Chapter 7: “The Race to Global War: (pp. 254-294, 12 figures).  Delgado discusses overseas expansion by France, Britain, Japan, and the United States, as well as the importance of Mahan’s The Influence of Sea Power upon History (1896).  The purchase of Alaska, acquisition of Hawai’i and the Panama Canal, and the procurement of Puerto Rico, Guam, the Philippines, and temporarily Cuba, were American territorial gains due to the Spanish-American War.  Hence, the American, Japanese, and German navies were expanding to protect the newly acquired territories.  The author examines nearly a dozen shipwrecks dating to the later quarter of the 1800s and early 1900s, characterizing these examples as “time capsules.” A primary contribution is the evolution of the HMS Vixen a seagoing ironclad that led to the development of battleships; major issues in the transition were that 19th century iron plate became brittle in the cold and prone to shattering and steam engines of that era were inefficient.  Examples of ships lost and later located and studied included the Russian monitor Russalka, lost in the Baltic; the gunboat HMS Doterel which exploded in the Strait of Magellan; the battleship USS Maine which exploded in Havana Harbor in 1898 due to a spontaneous coal fire; and the Spanish fleet lost at the Battle of Santiago de Cuba.  The rise of the Imperial Japanese Navy began after the Battle of the Yalu River between Japan and China in 1894, with the victorious Japanese transformed from a non-industrial feudal power.  American submarines were designed and improved beginning with the USS Holland in 1897.

Chapter 8: “World War I” (pp. 295-328, 12 figures).  A major naval engagement the occurred at Heligoland Bight in the North Sea on 28 August 1914 with Royal Navy cruisers and destroyers against German battle cruisers, light cruisers, and torpedo boats. The Germans were forced to withdraw and a second battle at Dogger Bank 25 January 1915 resulted in the sinking of the armored cruiser Blücher.  The Germans devised a plan to lure the British into an ambush but it turned into a running battle between the two opposing fleets — the Battle of Jutland 31 May to 1 June 1916 – with a controversial outcome.  The British fleet of 99 ships lost 14 sunk and 6,784 men while the German fleet of 59 ships lost 12 sunk and 3,099 men.  Delgado discusses some of the pros and cons of the engagement and reports the current results of archaeological explorations, remote sensing, recently found archival charts, and human dives that have helped locate 76 ships (22 are Jutland losses) (pp. 297-301).  A significant contribution is the essay “Triumph of the Submarine” in which the author reviews the first German submarine patrols and the successes of U-21 and U-9 in August 1914.  Over four years, 6,927 Allied ships were sunk and 202 U-Boats were lost.  The disastrous Allied campaign against the Ottoman Empire at Gallipoli located between the Aegean Sea and Sea of Marmara leading to the Bosporus and Black Sea is documented (pp. 307-314).  Perhaps best known for the failed land invasion in February 1914, the naval engagements involved the use of minefields, submarines, transports and capital ships.  More than 80 vessels were sunk and Delgado reports the latest studies by ROV and human divers of this “vast undersea battlefield.”  The Indian Ocean and west coast of South America naval campaigns of the German East Asiatic Squadron under Admiral von Spee are also documented.  Notable are the Battle of Coronel off the coast of Chile with the loss of two British cruisers, the odyssey of the cruiser SMS Dresden, and the engagement at the Falkland Islands in the South Atlantic when von Spee’s squadron was sunk in deep water.  The chapter ends with a report on the “Grand Scuttle” when the intact but bottled-up German High Seas Fleet was scuttled by the Germans at Scapa Flow on 21 June 1919 (salvage operations were conducted from 1923 to 1939).  The 39 km2  area has since been mapped.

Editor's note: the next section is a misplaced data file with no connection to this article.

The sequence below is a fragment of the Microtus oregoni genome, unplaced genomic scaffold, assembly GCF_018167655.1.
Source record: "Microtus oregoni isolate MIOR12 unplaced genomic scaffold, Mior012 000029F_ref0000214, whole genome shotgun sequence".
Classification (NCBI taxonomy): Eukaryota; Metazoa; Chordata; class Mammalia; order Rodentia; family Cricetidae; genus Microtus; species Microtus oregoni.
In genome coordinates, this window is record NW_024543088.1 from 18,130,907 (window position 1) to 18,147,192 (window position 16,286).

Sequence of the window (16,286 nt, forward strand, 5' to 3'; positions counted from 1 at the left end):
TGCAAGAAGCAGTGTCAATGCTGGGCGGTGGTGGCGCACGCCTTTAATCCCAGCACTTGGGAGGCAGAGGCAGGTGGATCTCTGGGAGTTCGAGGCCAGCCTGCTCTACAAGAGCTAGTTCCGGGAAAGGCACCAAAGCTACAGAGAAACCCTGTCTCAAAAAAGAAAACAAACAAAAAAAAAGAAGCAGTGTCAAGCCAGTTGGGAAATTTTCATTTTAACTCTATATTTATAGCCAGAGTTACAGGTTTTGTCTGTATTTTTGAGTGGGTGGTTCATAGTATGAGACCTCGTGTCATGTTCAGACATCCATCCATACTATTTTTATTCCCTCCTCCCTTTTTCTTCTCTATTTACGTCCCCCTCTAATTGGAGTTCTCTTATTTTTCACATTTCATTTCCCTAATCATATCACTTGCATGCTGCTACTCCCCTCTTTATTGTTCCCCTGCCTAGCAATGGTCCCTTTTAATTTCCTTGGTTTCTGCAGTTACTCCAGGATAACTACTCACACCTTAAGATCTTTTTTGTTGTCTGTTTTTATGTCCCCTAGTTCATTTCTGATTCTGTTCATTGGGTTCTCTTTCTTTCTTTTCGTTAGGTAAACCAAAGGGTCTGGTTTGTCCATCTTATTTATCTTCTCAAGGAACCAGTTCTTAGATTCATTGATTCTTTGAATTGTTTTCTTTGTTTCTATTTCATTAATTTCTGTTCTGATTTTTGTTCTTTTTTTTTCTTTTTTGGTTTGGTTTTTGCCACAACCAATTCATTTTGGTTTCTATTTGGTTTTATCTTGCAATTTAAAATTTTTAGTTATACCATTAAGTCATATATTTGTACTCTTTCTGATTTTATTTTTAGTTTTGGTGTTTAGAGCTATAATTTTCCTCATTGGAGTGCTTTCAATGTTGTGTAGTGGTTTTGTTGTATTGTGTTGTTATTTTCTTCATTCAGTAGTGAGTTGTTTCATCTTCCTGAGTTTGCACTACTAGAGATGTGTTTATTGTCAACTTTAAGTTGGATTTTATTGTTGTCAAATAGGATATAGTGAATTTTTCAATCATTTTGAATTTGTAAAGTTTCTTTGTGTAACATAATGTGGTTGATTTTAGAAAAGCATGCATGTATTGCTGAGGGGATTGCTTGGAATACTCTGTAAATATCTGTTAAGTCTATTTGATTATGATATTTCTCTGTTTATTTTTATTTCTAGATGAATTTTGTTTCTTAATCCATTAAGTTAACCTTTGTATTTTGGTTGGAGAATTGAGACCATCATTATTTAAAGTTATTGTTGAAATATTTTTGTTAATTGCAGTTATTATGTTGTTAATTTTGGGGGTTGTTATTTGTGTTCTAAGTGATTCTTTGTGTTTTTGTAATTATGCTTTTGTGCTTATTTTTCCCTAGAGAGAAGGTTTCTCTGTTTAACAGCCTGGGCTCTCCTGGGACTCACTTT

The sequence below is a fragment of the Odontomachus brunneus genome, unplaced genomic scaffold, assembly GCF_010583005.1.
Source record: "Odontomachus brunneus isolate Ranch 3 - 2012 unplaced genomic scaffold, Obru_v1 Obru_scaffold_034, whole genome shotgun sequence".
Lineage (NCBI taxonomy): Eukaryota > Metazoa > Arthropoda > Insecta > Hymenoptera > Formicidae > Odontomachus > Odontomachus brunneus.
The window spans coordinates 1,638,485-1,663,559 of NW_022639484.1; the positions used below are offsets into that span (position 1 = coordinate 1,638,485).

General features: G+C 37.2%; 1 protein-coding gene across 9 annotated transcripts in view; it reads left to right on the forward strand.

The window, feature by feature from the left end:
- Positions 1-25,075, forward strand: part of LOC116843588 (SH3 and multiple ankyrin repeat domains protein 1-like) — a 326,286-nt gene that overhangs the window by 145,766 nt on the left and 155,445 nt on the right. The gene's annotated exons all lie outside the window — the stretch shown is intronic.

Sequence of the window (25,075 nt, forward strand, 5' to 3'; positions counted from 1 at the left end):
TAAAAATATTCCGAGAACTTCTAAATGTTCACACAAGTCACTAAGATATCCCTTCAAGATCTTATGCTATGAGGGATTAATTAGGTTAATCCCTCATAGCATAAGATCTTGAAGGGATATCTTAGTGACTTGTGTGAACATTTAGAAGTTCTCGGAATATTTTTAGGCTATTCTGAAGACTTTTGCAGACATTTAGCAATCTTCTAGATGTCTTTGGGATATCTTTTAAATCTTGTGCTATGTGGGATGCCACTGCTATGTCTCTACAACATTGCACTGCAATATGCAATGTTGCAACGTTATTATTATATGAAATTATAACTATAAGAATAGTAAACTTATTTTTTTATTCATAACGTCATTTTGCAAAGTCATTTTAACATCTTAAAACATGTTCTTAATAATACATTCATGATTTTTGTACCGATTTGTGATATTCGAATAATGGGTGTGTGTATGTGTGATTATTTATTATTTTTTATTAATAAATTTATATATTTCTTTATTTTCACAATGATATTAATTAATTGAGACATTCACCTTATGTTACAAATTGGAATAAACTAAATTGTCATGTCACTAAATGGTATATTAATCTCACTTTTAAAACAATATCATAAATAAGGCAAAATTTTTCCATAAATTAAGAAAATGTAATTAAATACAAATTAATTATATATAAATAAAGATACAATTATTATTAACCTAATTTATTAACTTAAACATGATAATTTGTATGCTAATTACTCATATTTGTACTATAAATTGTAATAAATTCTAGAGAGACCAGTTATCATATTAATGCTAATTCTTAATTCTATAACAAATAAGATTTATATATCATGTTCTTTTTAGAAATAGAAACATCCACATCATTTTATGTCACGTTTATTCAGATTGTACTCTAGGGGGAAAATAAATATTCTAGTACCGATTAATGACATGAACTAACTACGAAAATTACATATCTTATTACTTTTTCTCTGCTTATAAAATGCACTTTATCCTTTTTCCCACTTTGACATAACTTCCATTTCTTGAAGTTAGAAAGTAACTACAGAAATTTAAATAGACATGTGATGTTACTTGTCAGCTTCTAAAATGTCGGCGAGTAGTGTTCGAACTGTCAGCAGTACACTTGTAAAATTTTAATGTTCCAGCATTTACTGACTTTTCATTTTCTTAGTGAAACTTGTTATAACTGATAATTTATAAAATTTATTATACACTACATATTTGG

Chapter 9: “World War II” (pp. 329-382, 13 figures).  During the 21 years between the two global wars, many nations (particularly the United States and Japan) failed to recognize the failure of battleships, the development of aircraft carriers, and the adoption of submarines into the naval arsenal.  It quickly became clear that at the outbreak of the war the Kriegsmarine was not as well-prepared as either the Wehrmacht or Luftwaffe.  Delgado focuses on a half-dozen nautical examples beginning with the Battle of the Atlantic (1939-1945) and the sinking of the liner Athena by U-30.  Overall, more than 3,500 merchant ships and 175 Allied warships were sunk with a loss of 765 U-Boats.  Important areas detailed include “Torpedo Junction” off Cape Hatteras, North Carolina and there is a comprehensive analysis of the “Graveyard of the Atlantic” and the results of archaeological discoveries, exploration and documentation.  The Graf Spee under Hans Langsdorff in the South Atlantic and the Battle of the River Platte in December 1939 receive due attention including information about clandestine salvage of its range finder and radar by the British.  New archaeological evidence on the engagement northwest of Australia between HMAS Sydney and the disguised raider KMS Kormoran in November 1941 is revealed.  The battle between Bismarck and Prinz Eugen versus HMS Hood and Prince of Wales in the North Atlantic in May 1941 and the loss of HMS Ark Royal sunk by U-8 in November 1941 are reviewed.